Ncell, Marie Stopes and the Australian Government jointly launch a nationwide awareness campaign on cervical cancer



Kathmandu, March 7. Ncell, Nepal’s leading mobile service provider, Marie Stopes International Nepal (MSIN) leading service provider of sexual and reproductive health service, and Australian Government’s Department of Foreign Affairs and Trade (DFAT) jointly announced the launch of a groundbreaking initiative on Thursday aimed at combating cervical cancer in Nepal.

The joint initiative, the Cervical Cancer Screening and Preventive Therapy (CCSPT) awareness campaign, is poised to make a substantial impact by increasing access to vital information across the nation regarding cervical cancer prevention through screening and vaccination. Scheduled to commence in March 2024, the campaign targets women and girls aged 9 to 49 and encompasses a diverse array of activities.

Cervical cancer remains a significant threat to women’s health in Nepal, claiming the lives of too many each year. Shocking statistics from 2022 reveal that 2,169 women were diagnosed with cervical cancer, and 1,313 tragically lost their lives to this preventable disease.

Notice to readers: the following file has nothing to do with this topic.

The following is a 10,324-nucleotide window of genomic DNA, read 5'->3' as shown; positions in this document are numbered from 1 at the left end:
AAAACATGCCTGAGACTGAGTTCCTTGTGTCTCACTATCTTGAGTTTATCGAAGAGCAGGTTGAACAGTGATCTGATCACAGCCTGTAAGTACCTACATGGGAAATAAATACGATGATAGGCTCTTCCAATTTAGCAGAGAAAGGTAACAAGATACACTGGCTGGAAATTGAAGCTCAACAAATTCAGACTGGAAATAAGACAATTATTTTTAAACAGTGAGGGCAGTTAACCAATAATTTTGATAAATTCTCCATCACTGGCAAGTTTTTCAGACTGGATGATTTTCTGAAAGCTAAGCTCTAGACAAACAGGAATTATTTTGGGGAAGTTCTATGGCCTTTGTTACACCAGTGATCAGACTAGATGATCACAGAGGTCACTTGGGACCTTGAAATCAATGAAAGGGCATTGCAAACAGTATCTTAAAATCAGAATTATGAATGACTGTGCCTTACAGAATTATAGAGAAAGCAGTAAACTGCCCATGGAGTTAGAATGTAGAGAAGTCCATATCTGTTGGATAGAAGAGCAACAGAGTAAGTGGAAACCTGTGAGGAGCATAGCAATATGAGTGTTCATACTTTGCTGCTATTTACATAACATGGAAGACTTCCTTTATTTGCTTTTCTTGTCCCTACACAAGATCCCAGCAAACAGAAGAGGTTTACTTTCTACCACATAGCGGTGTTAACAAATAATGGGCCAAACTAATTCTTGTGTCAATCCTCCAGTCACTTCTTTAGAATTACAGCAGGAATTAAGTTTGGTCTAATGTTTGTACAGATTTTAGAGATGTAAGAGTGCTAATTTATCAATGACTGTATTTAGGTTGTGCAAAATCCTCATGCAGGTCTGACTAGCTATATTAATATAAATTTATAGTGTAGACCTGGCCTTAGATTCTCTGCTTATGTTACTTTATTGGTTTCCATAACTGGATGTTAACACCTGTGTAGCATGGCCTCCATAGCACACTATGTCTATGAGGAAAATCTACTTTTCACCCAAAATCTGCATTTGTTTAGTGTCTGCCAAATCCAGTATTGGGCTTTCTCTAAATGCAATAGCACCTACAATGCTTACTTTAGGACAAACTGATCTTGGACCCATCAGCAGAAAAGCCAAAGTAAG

The campaign will leverage on Ncell’s extensive network, including social media, and will also tap into MSIN’s community networks to boost its reach and impact. In addition, it will utilize various communication channels to disseminate vital information about cervical cancer prevention and treatment.


Key activities outlined in the campaign include tailored mass-media awareness campaigns, strategic partnerships with relevant organizations for effective information dissemination, specialized talk shows, educational video production and distribution, and a walkathon in collaboration with Ncell. Additionally, messaging through Ncell’s network will be utilised to raise awareness among the wider population.

Through these concerted efforts, the campaign aims to increase access to information on cervical cancer and the importance of screening and vaccination, empowering women to make informed choices about prevention and treatment. For further information, please contact MSIN’s toll-free helpline at 1143.